“Building Notre Dame”

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One of the identical rose transept facades at Notre-Dame. (PBS)

PBS has broadcast a brilliant documentary, “Building Notre-Dame,” on the construction, over some 800 years, of the cathedral in Paris. We all know that the building arose as the cutting edge of architecture in the Middle Ages, and that a year after the April fire that destroyed its roof, its spire, and weakened much of its structure, its redpair has been delayed by physical and aesthetic controversy. PBS’s film puts this work into the context of repairs and renovations to the cathedral during and since the middle ages.

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Gargoyle of Notre-Dame. (PBS)

It was discovered, after sixty years of building, at a stage of near completion, that the structure had no gutters, no drainage system. It had no way to collect and distribute rainwater – water being the most dangerous natural enemy of architecture. So they hollowed out the church’s flying buttresses so that 7,000  gallons of rainwater in an average storm would shoot out the mouths of the gargoyles, away from the church walls. Engineering the new water system enabled the walls to be raised by six feet, remounting the roof, reconfiguring the windows and their stained glass in a much larger format, larger than ever, painting the statuary and, eventually, adding architect Eugène Violette-le-duc’s famous spire.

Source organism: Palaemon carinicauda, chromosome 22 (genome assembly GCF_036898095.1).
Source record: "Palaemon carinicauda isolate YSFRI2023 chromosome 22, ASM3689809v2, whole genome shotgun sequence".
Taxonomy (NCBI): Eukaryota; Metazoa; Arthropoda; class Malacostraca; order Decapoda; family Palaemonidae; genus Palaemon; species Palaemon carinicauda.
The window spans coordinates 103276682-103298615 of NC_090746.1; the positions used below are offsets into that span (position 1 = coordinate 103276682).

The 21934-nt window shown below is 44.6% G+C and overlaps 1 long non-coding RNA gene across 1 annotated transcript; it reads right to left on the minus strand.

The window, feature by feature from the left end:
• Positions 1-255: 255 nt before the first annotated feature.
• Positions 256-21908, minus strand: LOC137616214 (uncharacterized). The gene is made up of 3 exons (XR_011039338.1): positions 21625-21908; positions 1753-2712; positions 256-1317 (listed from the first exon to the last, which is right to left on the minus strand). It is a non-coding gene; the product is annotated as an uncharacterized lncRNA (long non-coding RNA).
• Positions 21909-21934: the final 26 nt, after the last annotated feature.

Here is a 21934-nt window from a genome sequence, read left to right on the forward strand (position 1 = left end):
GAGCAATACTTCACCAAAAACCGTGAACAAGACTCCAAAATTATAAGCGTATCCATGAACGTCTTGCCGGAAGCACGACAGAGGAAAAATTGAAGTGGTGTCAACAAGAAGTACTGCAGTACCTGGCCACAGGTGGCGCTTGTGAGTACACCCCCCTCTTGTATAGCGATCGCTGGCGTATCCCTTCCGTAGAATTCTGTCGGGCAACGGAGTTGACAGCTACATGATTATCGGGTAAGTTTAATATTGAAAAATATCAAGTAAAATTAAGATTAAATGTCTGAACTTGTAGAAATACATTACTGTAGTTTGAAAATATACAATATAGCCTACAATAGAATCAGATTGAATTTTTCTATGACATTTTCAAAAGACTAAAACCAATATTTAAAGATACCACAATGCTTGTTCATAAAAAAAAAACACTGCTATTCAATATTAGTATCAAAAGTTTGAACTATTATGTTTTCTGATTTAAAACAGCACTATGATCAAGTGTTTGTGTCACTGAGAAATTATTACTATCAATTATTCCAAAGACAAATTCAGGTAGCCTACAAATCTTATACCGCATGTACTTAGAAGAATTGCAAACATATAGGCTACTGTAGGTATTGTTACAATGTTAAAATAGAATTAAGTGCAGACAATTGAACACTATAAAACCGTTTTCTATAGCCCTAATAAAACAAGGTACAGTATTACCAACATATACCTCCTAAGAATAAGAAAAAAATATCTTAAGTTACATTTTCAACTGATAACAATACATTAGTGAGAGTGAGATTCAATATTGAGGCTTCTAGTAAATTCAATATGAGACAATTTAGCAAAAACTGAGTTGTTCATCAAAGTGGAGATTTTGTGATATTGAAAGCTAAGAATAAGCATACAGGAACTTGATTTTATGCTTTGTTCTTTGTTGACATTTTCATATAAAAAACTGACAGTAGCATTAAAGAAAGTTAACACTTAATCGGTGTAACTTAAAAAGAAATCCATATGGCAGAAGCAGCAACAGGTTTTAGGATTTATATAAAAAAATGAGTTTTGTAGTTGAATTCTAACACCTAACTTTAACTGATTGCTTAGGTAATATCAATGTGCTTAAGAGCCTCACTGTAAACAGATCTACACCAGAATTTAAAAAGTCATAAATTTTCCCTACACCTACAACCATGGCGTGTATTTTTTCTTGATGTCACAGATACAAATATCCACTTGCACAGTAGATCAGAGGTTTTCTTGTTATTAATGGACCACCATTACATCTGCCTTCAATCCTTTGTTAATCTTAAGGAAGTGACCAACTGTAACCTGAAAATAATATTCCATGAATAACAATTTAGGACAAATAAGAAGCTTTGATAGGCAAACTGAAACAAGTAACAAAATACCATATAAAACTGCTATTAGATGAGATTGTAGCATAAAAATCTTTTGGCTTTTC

“They kept changing their minds,” says Ken Follett, author of the novel Pillars of the Earth, first of a masterful three-volume series. “They had no sense that they were working in an old tradition. They were working at the cutting edge of technology.” He also has a nonfiction book out on Notre-Dame. Victor Hugo’s fictional The Hunchback of Notre-Dame, published in 1831, stirred up public support to save the cathedral.

It is the conceit of today’s architects that they are applying technology to architecture for the first time. What, did something click with the modern era? No. Architects started to conceive of buildings as machines, which is fine, but decided that they needed to look like machines. This was their mistake. They treated function and design as opposing dualities. Beauty was rightly offended and fled, or was ejected from, the project of architecture.